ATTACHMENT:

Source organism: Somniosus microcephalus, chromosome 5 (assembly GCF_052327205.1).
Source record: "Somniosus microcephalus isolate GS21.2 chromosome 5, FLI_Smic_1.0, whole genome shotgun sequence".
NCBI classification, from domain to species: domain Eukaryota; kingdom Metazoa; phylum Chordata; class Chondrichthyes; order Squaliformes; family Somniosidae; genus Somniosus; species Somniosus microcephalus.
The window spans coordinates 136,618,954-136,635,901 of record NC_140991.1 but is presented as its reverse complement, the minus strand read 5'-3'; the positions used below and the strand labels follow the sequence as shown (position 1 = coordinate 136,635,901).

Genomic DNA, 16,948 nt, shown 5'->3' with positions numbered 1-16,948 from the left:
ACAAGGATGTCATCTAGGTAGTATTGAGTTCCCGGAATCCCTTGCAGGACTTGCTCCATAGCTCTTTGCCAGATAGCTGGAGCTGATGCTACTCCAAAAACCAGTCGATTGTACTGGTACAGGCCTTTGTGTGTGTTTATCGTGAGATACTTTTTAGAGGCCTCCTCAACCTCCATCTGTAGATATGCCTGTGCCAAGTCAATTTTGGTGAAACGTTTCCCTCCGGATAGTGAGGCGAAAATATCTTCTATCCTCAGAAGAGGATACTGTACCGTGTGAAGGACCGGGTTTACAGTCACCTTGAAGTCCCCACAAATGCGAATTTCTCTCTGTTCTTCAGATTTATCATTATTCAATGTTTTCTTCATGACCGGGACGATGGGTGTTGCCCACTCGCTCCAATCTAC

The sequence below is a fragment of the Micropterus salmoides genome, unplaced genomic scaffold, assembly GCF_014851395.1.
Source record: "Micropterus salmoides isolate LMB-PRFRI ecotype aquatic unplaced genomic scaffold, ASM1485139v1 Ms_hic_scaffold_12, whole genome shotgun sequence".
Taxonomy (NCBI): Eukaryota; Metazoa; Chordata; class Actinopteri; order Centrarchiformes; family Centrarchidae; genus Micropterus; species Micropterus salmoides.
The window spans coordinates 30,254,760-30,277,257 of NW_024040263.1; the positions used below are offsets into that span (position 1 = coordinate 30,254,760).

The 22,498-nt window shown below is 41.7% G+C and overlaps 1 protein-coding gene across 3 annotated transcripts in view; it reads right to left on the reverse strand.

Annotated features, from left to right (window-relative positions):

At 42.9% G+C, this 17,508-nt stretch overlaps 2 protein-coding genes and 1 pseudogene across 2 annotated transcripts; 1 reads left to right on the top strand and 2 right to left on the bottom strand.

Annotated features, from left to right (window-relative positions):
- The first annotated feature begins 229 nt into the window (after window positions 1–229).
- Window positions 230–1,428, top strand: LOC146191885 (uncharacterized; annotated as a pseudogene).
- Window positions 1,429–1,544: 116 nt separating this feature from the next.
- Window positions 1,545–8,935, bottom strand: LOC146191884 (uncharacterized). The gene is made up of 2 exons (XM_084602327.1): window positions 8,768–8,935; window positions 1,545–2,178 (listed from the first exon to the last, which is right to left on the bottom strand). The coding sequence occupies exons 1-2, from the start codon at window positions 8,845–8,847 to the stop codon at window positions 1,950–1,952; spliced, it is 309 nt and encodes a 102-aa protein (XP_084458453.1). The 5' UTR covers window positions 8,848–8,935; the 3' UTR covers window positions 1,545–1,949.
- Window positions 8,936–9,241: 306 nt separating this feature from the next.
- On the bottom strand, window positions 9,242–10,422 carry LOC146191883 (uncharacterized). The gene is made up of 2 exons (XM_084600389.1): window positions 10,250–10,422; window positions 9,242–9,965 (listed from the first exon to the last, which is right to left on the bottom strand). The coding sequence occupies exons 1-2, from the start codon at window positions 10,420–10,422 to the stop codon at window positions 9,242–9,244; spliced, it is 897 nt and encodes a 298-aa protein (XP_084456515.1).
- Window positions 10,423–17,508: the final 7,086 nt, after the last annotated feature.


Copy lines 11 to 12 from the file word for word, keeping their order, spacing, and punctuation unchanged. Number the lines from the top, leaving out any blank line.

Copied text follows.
The 22,498-nt window shown below is 41.7% G+C and overlaps 1 protein-coding gene across 3 annotated transcripts in view; it reads right to left on the reverse strand.

Annotated features, from left to right (window-relative positions):